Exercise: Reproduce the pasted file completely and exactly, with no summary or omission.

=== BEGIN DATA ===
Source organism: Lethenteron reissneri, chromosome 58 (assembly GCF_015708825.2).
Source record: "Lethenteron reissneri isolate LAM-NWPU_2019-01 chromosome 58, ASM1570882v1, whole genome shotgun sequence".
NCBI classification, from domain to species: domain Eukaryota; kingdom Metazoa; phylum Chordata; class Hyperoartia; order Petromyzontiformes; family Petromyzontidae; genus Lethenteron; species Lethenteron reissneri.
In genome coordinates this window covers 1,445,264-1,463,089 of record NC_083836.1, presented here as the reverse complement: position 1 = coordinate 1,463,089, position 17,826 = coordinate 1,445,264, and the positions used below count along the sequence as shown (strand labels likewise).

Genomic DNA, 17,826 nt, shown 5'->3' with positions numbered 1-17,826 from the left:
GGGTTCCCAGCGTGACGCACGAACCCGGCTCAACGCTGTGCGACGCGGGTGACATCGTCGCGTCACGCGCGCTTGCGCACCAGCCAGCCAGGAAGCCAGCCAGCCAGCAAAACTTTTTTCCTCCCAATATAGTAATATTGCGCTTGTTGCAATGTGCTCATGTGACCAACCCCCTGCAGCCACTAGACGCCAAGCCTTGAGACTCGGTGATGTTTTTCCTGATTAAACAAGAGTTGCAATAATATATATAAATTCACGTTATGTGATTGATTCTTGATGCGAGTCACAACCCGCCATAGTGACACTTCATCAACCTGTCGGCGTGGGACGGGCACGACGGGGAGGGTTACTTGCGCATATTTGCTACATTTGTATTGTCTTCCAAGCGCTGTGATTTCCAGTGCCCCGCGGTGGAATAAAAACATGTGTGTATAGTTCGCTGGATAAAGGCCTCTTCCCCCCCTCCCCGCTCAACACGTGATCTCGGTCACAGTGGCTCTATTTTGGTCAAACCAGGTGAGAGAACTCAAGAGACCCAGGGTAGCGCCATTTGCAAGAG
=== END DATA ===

Source organism: Lethenteron reissneri, chromosome 58 (assembly GCF_015708825.2).
Source record: "Lethenteron reissneri isolate LAM-NWPU_2019-01 chromosome 58, ASM1570882v1, whole genome shotgun sequence".
NCBI classification, from domain to species: domain Eukaryota; kingdom Metazoa; phylum Chordata; class Hyperoartia; order Petromyzontiformes; family Petromyzontidae; genus Lethenteron; species Lethenteron reissneri.
In genome coordinates this window covers 1,445,264-1,463,089 of record NC_083836.1, presented here as the reverse complement: position 1 = coordinate 1,463,089, position 17,826 = coordinate 1,445,264, and the positions used below count along the sequence as shown (strand labels likewise).

Genomic DNA, 17,826 nt, shown 5'->3' with positions numbered 1-17,826 from the left:
GGGTTCCCAGCGTGACGCACGAACCCGGCTCAACGCTGTGCGACGCGGGTGACATCGTCGCGTCACGCGCGCTTGCGCACCAGCCAGCCAGGAAGCCAGCCAGCCAGCAAAACTTTTTTCCTCCCAATATAGTAATATTGCGCTTGTTGCAATGTGCTCATGTGACCAACCCCCTGCAGCCACTAGACGCCAAGCCTTGAGACTCGGTGATGTTTTTCCTGATTAAACAAGAGTTGCAATAATATATATAAATTCACGTTATGTGATTGATTCTTGATGCGAGTCACAACCCGCCATAGTGACACTTCATCAACCTGTCGGCGTGGGACGGGCACGACGGGGAGGGTTACTTGCGCATATTTGCTACATTTGTATTGTCTTCCAAGCGCTGTGATTTCCAGTGCCCCGCGGTGGAATAAAAACATGTGTGTATAGTTCGCTGGATAAAGGCCTCTTCCCCCCCTCCCCGCTCAACACGTGATCTCGGTCACAGTGGCTCTATTTTGGTCAAACCAGGTGAGAGAACTCAAGAGACCCAGGGTAGCGCCATTTGCAAGAG